Market Watch October 2022

Macro Update: Core inflation in the US and Eurozone will trigger sharp rate hikes

The latest rise of headline CPI data to above 10% in the UK and to 9.9% in the Eurozone were in line with expectations. But like in the US, we do see in Europe a surge of core CPI where food and energy are excluded. While in the US we expect already for a while that the next rate hiking step will be another 75 bps, we see finally comments from ECB officials that they consider at their next meeting on October 27 to raise rates as well by 75 bps. This will hit hard an already weak European economy.

In the UK, we have seen an expected U-turn in fiscal policy. The UK prime minister Mrs. Truss has stepped down after only 44 days in power. The interim finance minister has reverted all announced tax cuts and reestablished the tax hikes for corporations announced by the previous government. The Bank of England has officially stopped its unlimited bond buying program. It is expected that they will raise rates by at least 50 bps at their next policy meeting at the beginning of November. However, it is open if they can start with their QT program to shrink the BoE balance sheet.

But what all of this means is that the public debt-to-GDP ratio will rise. However, with a level of around 90% the UK stands still at a much better place than most Eurozone countries.

For instance, in France the public debt-to-GDP ratio is at 114%, but total debt to GDP is far above 370% followed by Italy which is roughly at 240%. Such debt burdens limit the room for the ECB to raise rates. However, due to the surge in inflation, the ECB might be forced to raise rates by 75 bps which is already reflected by a higher EURO and by a higher 10-year Italian government bond yield which has reached the highest level since 2012.

The ECB will therefore be forced to buy Italian government bonds to keep yields at depressed levels, while at the same time they will raise policy rates and take out liquidity of  the market. This shows the dilemma that, on the one hand, they continue with a lose monetary policy by buying bonds but, on the other hand, they tighten the monetary policy by raising rates due to a surge of the core CPI.

To make matters worse, such forward looking indicators like the IFO business climate, the European PMI indices and the German ZEW index do all paint a picture of an economic slowdown while the PMI price-paid sub-index forecast contributed to an elevated inflation.

So far the European and US job markets, which are lagging indicators, do both still show no sings of a slowdown. But we believe that will change over the coming 6 months.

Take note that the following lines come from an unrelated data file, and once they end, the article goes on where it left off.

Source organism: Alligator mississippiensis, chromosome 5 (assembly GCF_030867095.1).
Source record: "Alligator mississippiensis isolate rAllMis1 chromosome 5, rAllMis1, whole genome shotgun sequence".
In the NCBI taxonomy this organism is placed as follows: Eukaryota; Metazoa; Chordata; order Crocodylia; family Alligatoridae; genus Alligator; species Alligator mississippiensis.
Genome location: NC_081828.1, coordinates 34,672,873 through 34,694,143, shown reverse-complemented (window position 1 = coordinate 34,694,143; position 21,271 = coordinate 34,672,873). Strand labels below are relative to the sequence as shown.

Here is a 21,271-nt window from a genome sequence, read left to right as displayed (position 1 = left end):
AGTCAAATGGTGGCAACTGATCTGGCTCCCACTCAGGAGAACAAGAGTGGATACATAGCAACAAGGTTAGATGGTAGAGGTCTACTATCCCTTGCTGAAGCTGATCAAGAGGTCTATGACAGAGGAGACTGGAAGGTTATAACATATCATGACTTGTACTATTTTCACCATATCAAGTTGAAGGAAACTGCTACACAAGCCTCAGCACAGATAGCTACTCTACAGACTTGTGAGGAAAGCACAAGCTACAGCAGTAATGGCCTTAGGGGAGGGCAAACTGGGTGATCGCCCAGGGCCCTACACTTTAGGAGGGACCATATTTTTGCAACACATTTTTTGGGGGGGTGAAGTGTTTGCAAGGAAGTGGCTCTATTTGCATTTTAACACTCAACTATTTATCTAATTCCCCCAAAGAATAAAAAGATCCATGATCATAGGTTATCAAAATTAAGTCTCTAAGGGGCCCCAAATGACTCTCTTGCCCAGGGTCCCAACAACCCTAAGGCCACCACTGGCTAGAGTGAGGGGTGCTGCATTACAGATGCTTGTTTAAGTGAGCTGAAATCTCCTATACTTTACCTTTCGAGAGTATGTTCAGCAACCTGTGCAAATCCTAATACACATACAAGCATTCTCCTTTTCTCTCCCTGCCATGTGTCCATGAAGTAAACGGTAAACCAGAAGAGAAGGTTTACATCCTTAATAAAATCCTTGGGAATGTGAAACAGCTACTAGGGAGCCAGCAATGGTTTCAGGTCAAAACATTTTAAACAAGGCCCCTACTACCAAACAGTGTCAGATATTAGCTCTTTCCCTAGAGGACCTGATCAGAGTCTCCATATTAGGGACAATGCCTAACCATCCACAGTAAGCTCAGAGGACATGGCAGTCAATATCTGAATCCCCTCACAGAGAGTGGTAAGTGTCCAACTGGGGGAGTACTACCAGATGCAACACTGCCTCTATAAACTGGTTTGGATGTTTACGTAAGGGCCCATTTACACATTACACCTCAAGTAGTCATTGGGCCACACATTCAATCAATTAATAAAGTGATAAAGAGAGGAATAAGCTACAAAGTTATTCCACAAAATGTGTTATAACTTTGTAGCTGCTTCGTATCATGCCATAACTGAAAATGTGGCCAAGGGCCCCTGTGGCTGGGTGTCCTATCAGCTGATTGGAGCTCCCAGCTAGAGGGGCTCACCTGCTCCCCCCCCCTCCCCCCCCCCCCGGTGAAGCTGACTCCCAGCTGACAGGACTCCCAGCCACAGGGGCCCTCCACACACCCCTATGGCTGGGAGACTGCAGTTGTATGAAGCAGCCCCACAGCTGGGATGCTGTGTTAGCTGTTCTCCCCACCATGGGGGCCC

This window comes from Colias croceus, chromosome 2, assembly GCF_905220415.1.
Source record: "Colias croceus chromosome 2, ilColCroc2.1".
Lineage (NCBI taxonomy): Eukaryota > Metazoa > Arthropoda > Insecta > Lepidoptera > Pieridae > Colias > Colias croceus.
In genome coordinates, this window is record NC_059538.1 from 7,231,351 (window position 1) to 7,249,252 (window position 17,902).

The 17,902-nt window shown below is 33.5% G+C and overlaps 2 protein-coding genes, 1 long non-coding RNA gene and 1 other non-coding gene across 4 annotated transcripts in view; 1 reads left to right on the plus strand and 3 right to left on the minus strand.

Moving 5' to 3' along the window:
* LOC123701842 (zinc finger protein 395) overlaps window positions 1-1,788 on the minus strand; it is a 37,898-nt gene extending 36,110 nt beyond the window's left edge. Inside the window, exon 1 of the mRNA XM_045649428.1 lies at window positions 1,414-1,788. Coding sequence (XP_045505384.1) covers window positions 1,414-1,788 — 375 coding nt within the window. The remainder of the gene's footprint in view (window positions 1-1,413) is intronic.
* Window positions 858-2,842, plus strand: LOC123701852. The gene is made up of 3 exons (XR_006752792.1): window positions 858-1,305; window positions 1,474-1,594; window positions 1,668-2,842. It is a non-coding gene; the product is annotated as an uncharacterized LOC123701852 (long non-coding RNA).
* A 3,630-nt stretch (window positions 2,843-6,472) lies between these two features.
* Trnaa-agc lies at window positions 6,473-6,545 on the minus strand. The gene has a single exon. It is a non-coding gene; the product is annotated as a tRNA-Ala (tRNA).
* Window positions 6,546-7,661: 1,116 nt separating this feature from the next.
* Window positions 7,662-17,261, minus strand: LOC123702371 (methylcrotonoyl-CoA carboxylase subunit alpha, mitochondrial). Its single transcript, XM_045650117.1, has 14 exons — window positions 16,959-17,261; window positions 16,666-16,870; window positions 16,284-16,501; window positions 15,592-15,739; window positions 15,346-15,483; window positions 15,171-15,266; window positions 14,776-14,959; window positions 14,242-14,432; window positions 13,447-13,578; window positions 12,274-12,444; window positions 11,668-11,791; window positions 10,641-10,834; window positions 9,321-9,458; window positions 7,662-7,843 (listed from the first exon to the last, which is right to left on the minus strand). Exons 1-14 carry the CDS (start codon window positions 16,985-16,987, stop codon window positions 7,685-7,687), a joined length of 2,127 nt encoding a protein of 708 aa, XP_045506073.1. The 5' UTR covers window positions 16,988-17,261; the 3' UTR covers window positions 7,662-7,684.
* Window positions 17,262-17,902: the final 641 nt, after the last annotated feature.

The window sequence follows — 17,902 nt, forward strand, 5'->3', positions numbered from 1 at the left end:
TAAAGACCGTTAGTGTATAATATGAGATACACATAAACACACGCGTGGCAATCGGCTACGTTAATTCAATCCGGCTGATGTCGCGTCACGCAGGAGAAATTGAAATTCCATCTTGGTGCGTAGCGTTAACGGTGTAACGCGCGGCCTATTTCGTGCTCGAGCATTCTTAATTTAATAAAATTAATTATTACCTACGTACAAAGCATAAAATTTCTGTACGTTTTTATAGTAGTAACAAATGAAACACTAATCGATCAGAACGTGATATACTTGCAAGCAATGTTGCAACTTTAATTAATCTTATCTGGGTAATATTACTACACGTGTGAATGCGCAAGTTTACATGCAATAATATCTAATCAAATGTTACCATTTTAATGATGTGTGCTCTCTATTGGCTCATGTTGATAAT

Markets in 2022: Currencies, Commodities, Equity & Bond Indices

Investment Outlook: Higher Government bond yields hinder markets to rise


The CHF has depreciated against both EUR and USD. The euro got stronger due to the new expectation that the ECB will hike now 75 bps and not 25 or 50 bps like it was some weeks ago expected.

The EUR has recovered against the dollar at the beginning of October but since then it has resumed its downward trend.

The USD measured by the DXY has since our last publication fallen from 114 to  110 only to rebound back above 113. We still expect that the US dollar will slightly appreciate over the coming weeks due to its relatively better economic outlook compared to the rest of the world.


The S&P 500 has fallen below 3500 but shortly after rebounded to around 3700. As of this writing we are retesting the lower end of the trading range.

From a valuation point the US market is still overvalued and therefore index levels of 3000-3400 would be reasonable. It must be seen if we go to such levels this year or only in H1 next year. We might have a relief rally in the meantime.

Overall, we stay in a secular bear market, and we expect that earnings forecasts globally will come down and therefore the upside for equities will be limited.

Fixed Income

US treasury yields keep rising at a faster pace since the latest US core CPI rose unexpectedly to 6.6%. We continue to believe that inflation will stay at elevated levels of 4-6% over the coming years. Even though the fed keeps repeating that they want to bring inflation down to below 3%. Short-term we see a further inversion of the US yield curve as markets expect that the fed’s terminal rate will be closer to 5% than to the previously expected at 4.5%.

US high yield do offer now around 8-10% yield while the default ratio is still in the low single digits. Spreads might widen but with a  starting yield of more than 8% you might still end up over 12-months with a nominally positive return. YTD, US high-yield bonds lost 13% while investment grade bonds lost 22%, we expect that the outperformance of US high-yield bonds will continue.

Alternative Investments

The gold price has as expected mean reverted to the low, we have seen during September. Higher yields and a strong US dollar are both holding back the gold price.

Copper has been trading in a narrow trading range and we expect no major rise over the coming months. Only when the fed indicates that they might start with rate cuts, we could see copper as a lead indicator to rise. But we still see higher prices mid-term due to an expected increase in demand driven by the green revolution.

Both oil futures prices have seen a price spike after OPEC+ has announced a supply cut. However, since the 7th October around 40% of the price increase has mean reverted due to the lackluster global economic outlook. Over the winter we expect that oil will at best stay range bound, but due to seasonal demand we could see higher prices by the end of the year.

Investments covered

Alpek S.A.B. de C.V., 5.375%, 2023

Netflix Inc., 5.875%, 2025

LVMH Moet Hennessy Louis Vuitton


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